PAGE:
Les Misérables has changed. Maybe you’ve known this for a while. I didn’t know until shortly before I went to see the show.
My ignorance of the change isn’t because I’m just a casual fan. While there are definitely theatre-goers who are more well-versed in the musical of miserable French people than I am, my love for this show goes well beyond what someone would call “casual” … or “sane.”
- I have owned the following original soundtracks: London, Broadway, France, Hungary, and the Symphonic. London is the best, by far.
- I had a cat named Eponine.
- I can sing nearly every line of the show – even the ones that aren’t part of major songs.
- I own Stage By Stage and the Dream Cast concert performance with Michael Ball and Colm Wilkinson – on VHS.
- Calling someone a “Cosette” was a biting insult among my friends and me.
- I know what Fantine really sold instead of that necklace.
- I have seen productions of Les Misérables in the following places: London, Broadway, Orlando, and Tampa. Some of these several times.
- I love Forbidden Broadway, Volume 2.
- I saw Colm Wilkinson in concert.
- If you need more proof, here’s a picture from my senior yearbook:
Rabid fan, then, let us agree to call me.
In the past few years, though, Les Misérables has kind of fallen off of my map. I still listen to the Symphonic soundtrack on my iPod, but I haven’t looked for new information online, and I haven’t been to the show, mainly because it hasn’t toured here as frequently as it used to.
This year it came back. I was pumped. My big Christmas gift was two tickets for mid-January, and I was so excited that I have listened to nothing other than Les Misérables the soundtrack and Les Misérables the audio book since I opened the gift envelope on Christmas day.
It was about two weeks ago that I learned there had been major changes to the show. After that I spent hours online researching what exactly these changes were. Here is what I learned:
- There is no more turntable stage.
- Some songs have been trimmed.
- The new backdrops are inspired by Victor Hugo’s own paintings.
- There is a new lighting effect that is supposed to draw more emotion.
- The music has changed slightly.
- Trevor Nunn thinks the revival is a betrayal.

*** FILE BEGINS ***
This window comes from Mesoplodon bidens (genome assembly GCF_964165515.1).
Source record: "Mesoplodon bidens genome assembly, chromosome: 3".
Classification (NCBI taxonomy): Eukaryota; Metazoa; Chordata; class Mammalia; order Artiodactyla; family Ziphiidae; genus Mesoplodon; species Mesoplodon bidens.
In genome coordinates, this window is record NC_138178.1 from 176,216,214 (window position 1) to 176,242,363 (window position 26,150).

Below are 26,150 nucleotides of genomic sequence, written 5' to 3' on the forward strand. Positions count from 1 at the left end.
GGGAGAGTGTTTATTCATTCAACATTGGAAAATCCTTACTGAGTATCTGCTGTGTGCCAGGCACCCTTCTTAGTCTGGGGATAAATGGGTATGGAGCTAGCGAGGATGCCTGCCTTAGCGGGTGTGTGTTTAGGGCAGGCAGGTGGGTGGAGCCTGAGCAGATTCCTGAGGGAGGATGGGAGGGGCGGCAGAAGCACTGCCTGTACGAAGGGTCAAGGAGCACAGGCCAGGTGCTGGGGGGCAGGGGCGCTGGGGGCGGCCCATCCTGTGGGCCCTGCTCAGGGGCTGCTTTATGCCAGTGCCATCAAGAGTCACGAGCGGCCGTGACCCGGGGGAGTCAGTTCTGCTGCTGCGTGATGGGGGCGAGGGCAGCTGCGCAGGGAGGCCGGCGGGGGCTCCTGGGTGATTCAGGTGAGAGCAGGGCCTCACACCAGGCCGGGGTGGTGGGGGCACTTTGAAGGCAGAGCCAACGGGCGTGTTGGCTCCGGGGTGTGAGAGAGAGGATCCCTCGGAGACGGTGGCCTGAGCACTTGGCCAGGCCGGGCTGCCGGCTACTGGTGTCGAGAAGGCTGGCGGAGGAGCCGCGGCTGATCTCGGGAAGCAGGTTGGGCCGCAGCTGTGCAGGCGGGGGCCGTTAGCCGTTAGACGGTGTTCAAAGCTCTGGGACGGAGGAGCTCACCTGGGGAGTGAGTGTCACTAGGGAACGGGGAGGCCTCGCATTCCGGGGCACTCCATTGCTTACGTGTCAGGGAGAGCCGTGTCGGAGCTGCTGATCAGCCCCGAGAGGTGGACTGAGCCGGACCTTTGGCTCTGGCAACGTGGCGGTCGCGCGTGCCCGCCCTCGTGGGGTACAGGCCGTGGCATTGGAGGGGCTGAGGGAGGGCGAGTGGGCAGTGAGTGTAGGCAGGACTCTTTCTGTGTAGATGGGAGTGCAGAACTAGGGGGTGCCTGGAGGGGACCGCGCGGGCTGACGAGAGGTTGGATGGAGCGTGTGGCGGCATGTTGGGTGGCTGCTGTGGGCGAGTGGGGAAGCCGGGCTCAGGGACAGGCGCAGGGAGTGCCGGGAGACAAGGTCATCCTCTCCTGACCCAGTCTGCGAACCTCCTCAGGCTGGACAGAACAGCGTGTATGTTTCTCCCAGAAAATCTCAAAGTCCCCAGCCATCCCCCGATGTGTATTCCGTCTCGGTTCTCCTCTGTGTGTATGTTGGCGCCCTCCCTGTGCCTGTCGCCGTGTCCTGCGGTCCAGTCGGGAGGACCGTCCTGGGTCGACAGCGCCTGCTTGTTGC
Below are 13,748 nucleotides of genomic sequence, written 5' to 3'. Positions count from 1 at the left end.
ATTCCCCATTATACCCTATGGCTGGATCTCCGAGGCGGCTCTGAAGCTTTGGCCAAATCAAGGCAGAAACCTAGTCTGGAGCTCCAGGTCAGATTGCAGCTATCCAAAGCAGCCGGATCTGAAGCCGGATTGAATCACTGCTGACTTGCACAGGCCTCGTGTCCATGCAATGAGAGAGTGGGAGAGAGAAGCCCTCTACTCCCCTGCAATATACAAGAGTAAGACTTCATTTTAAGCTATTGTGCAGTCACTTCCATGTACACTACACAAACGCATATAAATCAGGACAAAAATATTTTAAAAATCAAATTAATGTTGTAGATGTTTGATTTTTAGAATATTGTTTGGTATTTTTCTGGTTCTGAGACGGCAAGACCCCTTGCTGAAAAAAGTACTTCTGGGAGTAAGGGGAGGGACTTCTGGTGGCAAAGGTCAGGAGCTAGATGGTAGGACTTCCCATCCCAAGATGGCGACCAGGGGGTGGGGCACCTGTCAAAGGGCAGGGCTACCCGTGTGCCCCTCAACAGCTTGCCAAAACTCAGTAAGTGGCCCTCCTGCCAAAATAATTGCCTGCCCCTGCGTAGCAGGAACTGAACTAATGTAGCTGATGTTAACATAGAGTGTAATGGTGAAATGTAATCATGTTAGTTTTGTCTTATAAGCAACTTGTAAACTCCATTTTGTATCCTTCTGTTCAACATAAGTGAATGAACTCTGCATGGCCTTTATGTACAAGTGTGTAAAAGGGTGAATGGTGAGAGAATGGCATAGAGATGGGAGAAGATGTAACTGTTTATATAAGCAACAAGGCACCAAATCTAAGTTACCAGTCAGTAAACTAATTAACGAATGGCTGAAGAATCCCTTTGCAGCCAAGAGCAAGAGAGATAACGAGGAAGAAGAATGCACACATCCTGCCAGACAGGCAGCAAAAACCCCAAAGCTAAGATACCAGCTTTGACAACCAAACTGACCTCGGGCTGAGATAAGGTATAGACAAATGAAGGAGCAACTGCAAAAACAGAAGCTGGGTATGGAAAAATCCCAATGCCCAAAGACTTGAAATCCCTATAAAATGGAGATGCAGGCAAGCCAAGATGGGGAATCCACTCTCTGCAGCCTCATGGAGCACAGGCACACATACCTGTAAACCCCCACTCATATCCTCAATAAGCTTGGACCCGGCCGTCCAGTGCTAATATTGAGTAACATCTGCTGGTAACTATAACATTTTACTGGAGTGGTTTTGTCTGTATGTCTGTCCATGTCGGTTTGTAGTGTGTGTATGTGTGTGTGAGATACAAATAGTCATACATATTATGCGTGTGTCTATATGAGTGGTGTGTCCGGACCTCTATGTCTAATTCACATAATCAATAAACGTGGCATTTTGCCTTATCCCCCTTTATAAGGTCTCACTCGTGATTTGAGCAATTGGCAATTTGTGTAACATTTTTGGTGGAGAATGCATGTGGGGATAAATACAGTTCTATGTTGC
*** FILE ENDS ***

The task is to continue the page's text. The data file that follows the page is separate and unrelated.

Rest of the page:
To tell the truth, I wanted to know specific details. Usually I have a strict ban on spoilers of all kinds, but this play has a lot of emotional history for me. I was nervous about going in unprepared – what if they had butchered it? Sure, lots of reviewers said it was just fine, but do those reviewers really love this play the way I do?
No one was willing to spoil the details online. At least, no one I found was willing to spoil enough. The result was that I went in to the theatre on Wednesday, half giddy with excitement, half holding my breath in terror.
So, in case you’re here because you, too, are biting your red and black painted nails before you go into the theatre – or because the tour isn’t coming to your area, and you really want to know – I’m going to post spoilers. In black. You have to highlight to see them.
Think long and hard before you do this, though! Notice that I lived through the experience. :) You can likely make it through without spoilers, as well.
Before I begin, I’ll give a quick, two-sentence review of the play that sums up my feelings:
It was good – not as powerful as before, and certainly not better, but good. Some changes were fantastic, some were awful, and most were just fine.
Now, I’ll continue with spoilers below. The whole thing needs to be highlighted to be seen, but in case you are subscribed through email, or your screen colors are off somehow, or you just can’t stop yourself, I’ll also give you clear warnings when I’m about to describe a specific detail. Please read with caution!
THE MISSING TURNTABLE
This is the biggest issue for many people. You may go through something like what I did: “What?! But that’s one of the most famous things about this play!!!” then, “Well, I suppose it must have been a big, expensive pain to travel with it…” then, “Hang on. There are some important moments that require the turntable!”
Exactly. I mean specifically the moment from Gavroche’s death to the aftermath of the final battle.
For the most part, the sets and backdrops (more about those in a bit) make up for the lack of the spinning stage. Things move comfortably around, allowing for smooth transitions that honestly look like slightly stiffer attempts at the exact same thing we’re used to seeing. The overall effect, for fans of the original version, is fine. The show may seem slightly less alive – as if it has just been thawed out and is still unable to move freely – but twenty minutes in you’ll have adjusted to the new look.
But there is one moment in particular – viewing Gavroche’s death and Enjolras’ body – that cannot be done without the turntable. This is usually the point of the play where I’m in tears, and it does not happen. Here is what they do instead: